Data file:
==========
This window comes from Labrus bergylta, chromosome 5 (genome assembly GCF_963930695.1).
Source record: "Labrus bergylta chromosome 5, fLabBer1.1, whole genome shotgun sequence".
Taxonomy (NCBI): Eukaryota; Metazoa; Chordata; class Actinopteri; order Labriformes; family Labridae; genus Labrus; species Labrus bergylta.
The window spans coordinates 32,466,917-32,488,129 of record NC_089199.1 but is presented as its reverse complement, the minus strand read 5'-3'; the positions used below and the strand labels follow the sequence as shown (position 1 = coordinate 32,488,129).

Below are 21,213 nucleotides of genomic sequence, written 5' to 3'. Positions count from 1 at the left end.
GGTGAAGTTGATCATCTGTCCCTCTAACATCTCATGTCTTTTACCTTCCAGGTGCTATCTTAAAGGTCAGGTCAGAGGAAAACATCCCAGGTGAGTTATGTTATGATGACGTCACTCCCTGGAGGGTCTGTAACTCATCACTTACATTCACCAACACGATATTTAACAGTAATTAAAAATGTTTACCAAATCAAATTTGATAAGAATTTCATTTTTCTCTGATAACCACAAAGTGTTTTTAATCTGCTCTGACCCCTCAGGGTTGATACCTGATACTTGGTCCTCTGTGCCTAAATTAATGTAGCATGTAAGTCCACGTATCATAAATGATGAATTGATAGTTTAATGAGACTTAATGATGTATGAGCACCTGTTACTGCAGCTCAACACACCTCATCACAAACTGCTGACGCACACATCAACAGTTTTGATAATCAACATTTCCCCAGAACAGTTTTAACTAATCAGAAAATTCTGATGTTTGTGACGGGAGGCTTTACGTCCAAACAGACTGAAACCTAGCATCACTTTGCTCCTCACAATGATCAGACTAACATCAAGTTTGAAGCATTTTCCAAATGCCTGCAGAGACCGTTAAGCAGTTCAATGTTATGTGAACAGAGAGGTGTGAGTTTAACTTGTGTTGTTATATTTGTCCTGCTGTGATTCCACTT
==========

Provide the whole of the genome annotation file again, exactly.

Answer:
This window comes from Labrus bergylta, chromosome 5 (genome assembly GCF_963930695.1).
Source record: "Labrus bergylta chromosome 5, fLabBer1.1, whole genome shotgun sequence".
Taxonomy (NCBI): Eukaryota; Metazoa; Chordata; class Actinopteri; order Labriformes; family Labridae; genus Labrus; species Labrus bergylta.
The window spans coordinates 32,466,917-32,488,129 of record NC_089199.1 but is presented as its reverse complement, the minus strand read 5'-3'; the positions used below and the strand labels follow the sequence as shown (position 1 = coordinate 32,488,129).

Below are 21,213 nucleotides of genomic sequence, written 5' to 3'. Positions count from 1 at the left end.
GGTGAAGTTGATCATCTGTCCCTCTAACATCTCATGTCTTTTACCTTCCAGGTGCTATCTTAAAGGTCAGGTCAGAGGAAAACATCCCAGGTGAGTTATGTTATGATGACGTCACTCCCTGGAGGGTCTGTAACTCATCACTTACATTCACCAACACGATATTTAACAGTAATTAAAAATGTTTACCAAATCAAATTTGATAAGAATTTCATTTTTCTCTGATAACCACAAAGTGTTTTTAATCTGCTCTGACCCCTCAGGGTTGATACCTGATACTTGGTCCTCTGTGCCTAAATTAATGTAGCATGTAAGTCCACGTATCATAAATGATGAATTGATAGTTTAATGAGACTTAATGATGTATGAGCACCTGTTACTGCAGCTCAACACACCTCATCACAAACTGCTGACGCACACATCAACAGTTTTGATAATCAACATTTCCCCAGAACAGTTTTAACTAATCAGAAAATTCTGATGTTTGTGACGGGAGGCTTTACGTCCAAACAGACTGAAACCTAGCATCACTTTGCTCCTCACAATGATCAGACTAACATCAAGTTTGAAGCATTTTCCAAATGCCTGCAGAGACCGTTAAGCAGTTCAATGTTATGTGAACAGAGAGGTGTGAGTTTAACTTGTGTTGTTATATTTGTCCTGCTGTGATTCCACTT